[Clovis:] What I still don't get is why you would agree with that. Why do you think your company should strive to be more 'fair' in its hiring practices? What does it have to do with its ultimate goal, which is to make money? With regard to pilots, these are the criteria that matter: experience (which stands as a good proxy for aptitude/ability); above average intelligence, assessed through intelligence testing (Interestingly, aptitude tests aren't allowed for most occupations, due to disparate racial impact. I guess that doesn't apply to those occupations that can kill people.); and a moderate personality with the right combination of take-charge and ability to work as part of a team (done through the board interview, ongoing observation through the two-day interview process, and a situational enactment).Any candidate that meets those criteria is as likely to succeed in training (which is hugely expensive) and operationally, which requires a great deal of unsupervised personal responsibility, and will contribute to the company making money regardless of race and gender.As for caring at all about what the race/gender breakdown of the crew force is, there are two arguments. First, that a crew force that isn't representative of the potential applicants is prima facie unfair -- that is, the company would be open to disparate impact lawsuits. So not doing so would cost the company money.Then don't ignore the other argument. That people in management themselves find a hiring system yielding an unprepresentative crew force is morally offensive, because it is simply unfair: some people have a higher hurdle to getting hired into a very lucrative job simply because of the color of their skin or gender.I suspect the company would be doing the same thing regardless of the lawsuit threat, and every pilot I've heard on the subject understands and agrees. So long as the new hires can step up to the plate, they just don't care about race or gender.Which I know is almost impossible to believe for guys who are almost universally ammosexual rightwinger fascist racists.But true nonetheless.Says the guy who is flying this trip with a black guy, and the previous trip with a new hire woman, neither of whom would likely have been here under the old system.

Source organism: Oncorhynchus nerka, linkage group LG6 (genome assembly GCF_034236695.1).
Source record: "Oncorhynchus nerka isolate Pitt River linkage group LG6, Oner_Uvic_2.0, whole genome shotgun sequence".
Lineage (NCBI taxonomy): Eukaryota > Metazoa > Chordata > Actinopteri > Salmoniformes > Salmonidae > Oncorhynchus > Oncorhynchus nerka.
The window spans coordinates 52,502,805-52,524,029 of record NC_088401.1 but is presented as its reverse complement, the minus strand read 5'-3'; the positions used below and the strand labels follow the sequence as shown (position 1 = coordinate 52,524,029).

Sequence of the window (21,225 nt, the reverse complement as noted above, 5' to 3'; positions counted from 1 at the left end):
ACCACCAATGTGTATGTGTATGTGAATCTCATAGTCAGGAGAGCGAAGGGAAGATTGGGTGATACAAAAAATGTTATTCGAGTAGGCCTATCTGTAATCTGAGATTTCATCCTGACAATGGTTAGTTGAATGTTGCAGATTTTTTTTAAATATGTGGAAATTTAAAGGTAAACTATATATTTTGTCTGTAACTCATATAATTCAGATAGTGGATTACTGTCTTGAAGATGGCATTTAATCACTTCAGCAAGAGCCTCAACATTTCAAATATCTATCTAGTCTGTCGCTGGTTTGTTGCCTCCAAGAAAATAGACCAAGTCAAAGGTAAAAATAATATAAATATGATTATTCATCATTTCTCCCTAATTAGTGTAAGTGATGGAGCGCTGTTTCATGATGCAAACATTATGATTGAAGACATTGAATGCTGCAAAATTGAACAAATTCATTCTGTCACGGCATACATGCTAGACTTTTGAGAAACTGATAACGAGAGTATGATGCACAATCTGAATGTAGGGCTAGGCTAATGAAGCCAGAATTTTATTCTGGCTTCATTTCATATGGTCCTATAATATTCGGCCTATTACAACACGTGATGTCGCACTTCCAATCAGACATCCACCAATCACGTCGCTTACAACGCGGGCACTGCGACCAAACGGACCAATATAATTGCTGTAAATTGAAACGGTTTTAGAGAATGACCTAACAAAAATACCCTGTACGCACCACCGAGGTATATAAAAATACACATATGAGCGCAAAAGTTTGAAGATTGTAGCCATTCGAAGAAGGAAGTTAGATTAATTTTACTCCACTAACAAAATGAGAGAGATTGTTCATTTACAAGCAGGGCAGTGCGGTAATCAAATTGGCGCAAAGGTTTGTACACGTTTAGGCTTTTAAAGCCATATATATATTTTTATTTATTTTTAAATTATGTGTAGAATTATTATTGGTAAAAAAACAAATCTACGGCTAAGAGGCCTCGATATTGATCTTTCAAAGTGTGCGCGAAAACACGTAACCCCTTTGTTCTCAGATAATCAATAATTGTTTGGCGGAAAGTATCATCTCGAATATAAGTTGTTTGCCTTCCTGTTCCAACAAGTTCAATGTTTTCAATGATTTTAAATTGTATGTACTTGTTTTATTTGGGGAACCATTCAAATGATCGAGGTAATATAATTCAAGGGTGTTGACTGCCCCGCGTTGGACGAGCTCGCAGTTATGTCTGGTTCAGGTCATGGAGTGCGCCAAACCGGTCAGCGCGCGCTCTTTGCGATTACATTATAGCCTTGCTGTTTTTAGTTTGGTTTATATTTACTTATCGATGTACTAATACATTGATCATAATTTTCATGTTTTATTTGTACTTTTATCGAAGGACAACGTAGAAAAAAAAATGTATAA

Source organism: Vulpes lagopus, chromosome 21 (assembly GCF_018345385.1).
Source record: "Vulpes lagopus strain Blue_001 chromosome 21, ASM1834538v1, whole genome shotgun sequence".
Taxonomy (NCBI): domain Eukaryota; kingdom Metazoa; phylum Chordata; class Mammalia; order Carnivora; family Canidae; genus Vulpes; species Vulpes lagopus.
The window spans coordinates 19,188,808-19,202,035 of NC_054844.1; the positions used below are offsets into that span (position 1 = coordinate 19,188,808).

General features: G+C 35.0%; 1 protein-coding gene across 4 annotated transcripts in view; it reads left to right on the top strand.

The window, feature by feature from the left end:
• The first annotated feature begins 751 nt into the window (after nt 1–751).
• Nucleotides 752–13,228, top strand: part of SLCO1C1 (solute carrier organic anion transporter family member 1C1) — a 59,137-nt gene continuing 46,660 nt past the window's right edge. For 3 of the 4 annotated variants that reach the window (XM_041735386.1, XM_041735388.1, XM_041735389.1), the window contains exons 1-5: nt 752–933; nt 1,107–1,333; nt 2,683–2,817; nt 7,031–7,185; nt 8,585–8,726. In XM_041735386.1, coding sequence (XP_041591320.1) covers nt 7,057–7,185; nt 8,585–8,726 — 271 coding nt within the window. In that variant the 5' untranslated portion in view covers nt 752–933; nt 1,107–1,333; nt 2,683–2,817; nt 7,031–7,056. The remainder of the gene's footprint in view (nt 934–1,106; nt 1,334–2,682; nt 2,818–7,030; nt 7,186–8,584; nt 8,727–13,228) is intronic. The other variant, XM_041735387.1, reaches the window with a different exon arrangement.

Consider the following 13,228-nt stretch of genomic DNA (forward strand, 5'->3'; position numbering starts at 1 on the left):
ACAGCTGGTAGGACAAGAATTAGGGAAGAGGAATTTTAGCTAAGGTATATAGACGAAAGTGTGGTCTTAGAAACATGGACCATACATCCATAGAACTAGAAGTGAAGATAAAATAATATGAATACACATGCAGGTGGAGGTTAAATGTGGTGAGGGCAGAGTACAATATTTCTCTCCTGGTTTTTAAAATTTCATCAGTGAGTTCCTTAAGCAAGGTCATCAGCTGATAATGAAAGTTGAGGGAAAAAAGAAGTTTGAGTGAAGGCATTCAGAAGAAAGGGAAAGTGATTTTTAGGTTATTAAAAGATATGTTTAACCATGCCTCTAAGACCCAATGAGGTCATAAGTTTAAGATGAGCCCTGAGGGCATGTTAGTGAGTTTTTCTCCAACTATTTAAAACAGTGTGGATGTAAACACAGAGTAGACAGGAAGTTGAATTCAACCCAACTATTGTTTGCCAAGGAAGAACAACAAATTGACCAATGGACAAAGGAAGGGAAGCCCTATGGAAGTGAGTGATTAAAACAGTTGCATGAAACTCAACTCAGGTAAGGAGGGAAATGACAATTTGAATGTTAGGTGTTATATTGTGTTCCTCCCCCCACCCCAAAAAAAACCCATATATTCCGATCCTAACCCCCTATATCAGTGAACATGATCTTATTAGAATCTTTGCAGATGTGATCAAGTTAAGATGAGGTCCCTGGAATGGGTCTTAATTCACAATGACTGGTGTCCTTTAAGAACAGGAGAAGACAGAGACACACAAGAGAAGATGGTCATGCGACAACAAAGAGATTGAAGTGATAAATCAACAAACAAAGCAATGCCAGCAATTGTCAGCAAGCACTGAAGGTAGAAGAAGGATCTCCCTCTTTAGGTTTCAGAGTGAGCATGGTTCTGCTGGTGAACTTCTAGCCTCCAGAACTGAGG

[Bret:] OK. But that's not really what the statement of the original post says because what you haven't shown is that your case would "state the views" of actual advocates of single payer.Well, the point of the post doesn't require doing so.Rather, accept the assertion that I well understand the arguments of advocates for single payer. That provides several paths towards clear thinking: forcing myself to understand and weigh as many pertinent objective facts as I can ascertain, regardless of whether they are friendly to my conclusion, or not; accepting that some objective facts are not friendly to my position; and comprehending that it is the rare argument that is so non-trivial that it is possible to assign absolute truth to one side or another; and, finally, specifically understanding that the position I take on many things are due to priors that are often immune to unfriendly facts, until they become so overwhelming that further resistance amounts to admitting mental illness.(Consider the number of people who were once communists, but are no longer.)Pick the recurring gun control brouhaha. I could state the oppositions arguments for stringent control to the point of confiscation. I doubt any of them could articulate the opposite case, particularly how it is grounded in natural law and, as such, is as much an organic part of the constitution as freedom of speech and conscience.Of course it is possible to conclude that is all well and good, but the cost to society is too great.Which is where the facts get very unfriendly -- as Clovis's post demonstrates. It is such a mess that only two possible conclusions obtain: the author and editors biases are so great that they have become utterly incapable of analytical thought; or, their position is essentially religious, and as such is right because they believe in it.And I bet, one on one, that is a makable argument. There is no denying that guns are the means in many deaths. But it is just as undeniable that the means aren't nearly as important to the ends as confiscationists assume. Anyone using gun suicides as a justification for restricting access to guns has utterly no understanding that guns are completely irrelevant to suicide rates. And there goes 2/3 of the argument right there.In my experience, more people than you would suspect assume positions emotionally, because they feel right (which is why a couple semesters of econ is so valuable to a college degree, because so many outcomes are counterintuitive). But when faced with facts that confront their argument, instead of bolstering mine, that can make a real difference.Just as that approach should make a difference to me.Any position I can't be taught out of isn't a position worth having.(For example, I know I have credited Peter with changing my mind on several things.)